Spam avoidance

Discussion in 'Python' started by Douglas Alan, Mar 21, 2006.

  1. Douglas Alan

    Douglas Alan Guest

    I've noticed that there is little to no spam in comp.lang.python and
    am wondering how this is accomplished. Is there a moderator who
    actively cancels spam? If so, that wouldn't seem to prevent spam from
    making it through to the mailing list version of the newsgroup. Is
    there an exceptionally good spam filter in place? If so, I haven't
    previously seen one that works so well. Have spammers just given up
    on Usenet, figuring that there are more exciting places to spam than
    the Big 8 dinosaur?

    The reason that I ask is that I help to run another newsgroup
    (rec.music.gaffa) and we avoid spam by requiring that every
    participant who wants to post has to register on a Mailman. But I
    think that this approach has the seriously detrimental effect of
    discouraging new participants, so I've been wondering about
    alternative approaches.

    |>oug
    Douglas Alan, Mar 21, 2006
    #1
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  2. Douglas Alan

    Guest

    Doug> I've noticed that there is little to no spam in comp.lang.python
    Doug> and am wondering how this is accomplished.

    Most mailing lists which originate on mail.python.org have SpamBayes
    filtering in front of them. The one notable exception are the two
    SpamBayes-related mailing lists.

    Skip
    , Mar 21, 2006
    #2
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  3. Douglas Alan

    Tim Peters Guest

    [Douglas Alan]
    >> I've noticed that there is little to no spam in comp.lang.python
    >> and am wondering how this is accomplished.


    [Skip Montanaro]
    > Most mailing lists which originate on mail.python.org have SpamBayes
    > filtering in front of them.


    Worth noting that the SpamBayes project started specifically because
    Barry Warsaw tricked me ;-) into thinking about a way to do spam
    filitering for GNU Mailman lists. My original "ham" test data was in
    fact a year's worth of comp.lang.python postings. The algorithms work
    extremely well for a focused tech mailing list (I don't know how they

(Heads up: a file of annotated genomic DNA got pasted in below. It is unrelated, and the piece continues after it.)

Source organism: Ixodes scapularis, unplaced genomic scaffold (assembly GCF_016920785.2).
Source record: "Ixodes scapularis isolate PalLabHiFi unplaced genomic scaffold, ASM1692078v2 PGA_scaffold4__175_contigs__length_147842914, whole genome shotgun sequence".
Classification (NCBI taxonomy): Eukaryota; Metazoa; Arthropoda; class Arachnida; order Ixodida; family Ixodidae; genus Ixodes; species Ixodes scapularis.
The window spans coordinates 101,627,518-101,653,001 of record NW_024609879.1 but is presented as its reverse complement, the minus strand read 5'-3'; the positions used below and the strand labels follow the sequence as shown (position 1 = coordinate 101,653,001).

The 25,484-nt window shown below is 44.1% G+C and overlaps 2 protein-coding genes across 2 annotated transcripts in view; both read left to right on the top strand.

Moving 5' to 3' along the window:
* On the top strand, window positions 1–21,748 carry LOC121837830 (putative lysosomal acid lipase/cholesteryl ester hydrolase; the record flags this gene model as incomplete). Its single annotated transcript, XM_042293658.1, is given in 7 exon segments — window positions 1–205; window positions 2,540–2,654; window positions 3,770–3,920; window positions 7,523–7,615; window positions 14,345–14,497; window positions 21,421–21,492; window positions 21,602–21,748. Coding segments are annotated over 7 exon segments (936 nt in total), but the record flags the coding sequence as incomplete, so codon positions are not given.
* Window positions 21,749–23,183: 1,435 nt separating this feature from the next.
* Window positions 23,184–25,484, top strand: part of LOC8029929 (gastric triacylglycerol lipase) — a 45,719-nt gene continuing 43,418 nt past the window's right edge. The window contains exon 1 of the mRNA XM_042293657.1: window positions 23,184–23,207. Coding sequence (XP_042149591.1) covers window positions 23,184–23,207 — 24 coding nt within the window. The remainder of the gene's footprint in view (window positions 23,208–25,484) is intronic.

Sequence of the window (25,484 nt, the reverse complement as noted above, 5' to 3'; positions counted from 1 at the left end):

work on other kinds of lists, because those weren't tested).

    BTW, python.org uses other gimmicks too, right? For example, I think
    Greg Ward set up some other gimmicks to weed out obvious viruses.

    > The one notable exception are the two SpamBayes-related mailing
    > lists.


    Yup, and they do get their fair share of spam.
    Tim Peters, Mar 21, 2006
    #3
  4. Douglas Alan

    Terry Reedy Guest

    "Douglas Alan" <> wrote in message
    news:...
    > I've noticed that there is little to no spam in comp.lang.python and
    > am wondering how this is accomplished. Is there a moderator who
    > actively cancels spam?


    For the newsgroup, as opposed to the maillist, there is no moderators.
    There may be readers who cancel spam.

    > If so, that wouldn't seem to prevent spam from
    > making it through to the mailing list version of the newsgroup. Is
    > there an exceptionally good spam filter in place? If so, I haven't
    > previously seen one that works so well. Have spammers just given up
    > on Usenet, figuring that there are more exciting places to spam than
    > the Big 8 dinosaur?


    People who spam the 'dinosaur' groups tend to lose their newsgroup
    accounts. News sites that cater to spammers and refuse to cancel can be
    blacklisted and disconnected from the main body of Usenet. (I know this
    was done in the 90s, and presume threat still exists.)

    > The reason that I ask is that I help to run another newsgroup
    > (rec.music.gaffa) and we avoid spam by requiring that every
    > participant who wants to post has to register on a Mailman. But I
    > think that this approach has the seriously detrimental effect of
    > discouraging new participants, so I've been wondering about
    > alternative approaches.


    news.gmane.net, which turns technical mailing lists into free-access
    newsgroups, sends a note to first time posters (per list, I believe) and
    requires a response before sending the message onward. Was no problem for
    me, as I appreciate the filtering.

    Terry Jan Reedy
    Terry Reedy, Mar 22, 2006
    #4
  5. Tim Peters <> wrote:
    > [Douglas Alan]
    >>> I've noticed that there is little to no spam in comp.lang.python
    >>> and am wondering how this is accomplished.

    >
    > [Skip Montanaro]
    >> Most mailing lists which originate on mail.python.org have SpamBayes
    >> filtering in front of them.

    >
    > BTW, python.org uses other gimmicks too, right? For example, I think
    > Greg Ward set up some other gimmicks to weed out obvious viruses.


    I'm mostly the guilty party at the moment. Incoming mail on
    mail.python.org goes through an SMTP server implemented in Python.
    The server uses SpamBayes to filter spam. We disallow attachments
    with executable filenames (e.g. .scr). That kills almost all virus
    mail. We use a number of realtime blackhole lists; they also block
    quite a lot of virus junk and some spam. There is a set of manually
    maintained message patterns; those kill some annoying junk that's
    hard to block in other ways. We do greylisting (two different
    kinds, actually). Some IP addresses get blackholed using iptables
    (e.g. zombie machines blasting out virus junk). If SpamBayes is
    unsure about a message to a list then it gets held for moderation.

    I suspect there are people working behind the scenes to cleanup the
    NNTP feed. The short answer to Douglas's question: good tools and a
    fair amount of elbow grease. :)

    Neil
    Neil Schemenauer, Mar 22, 2006
    #5
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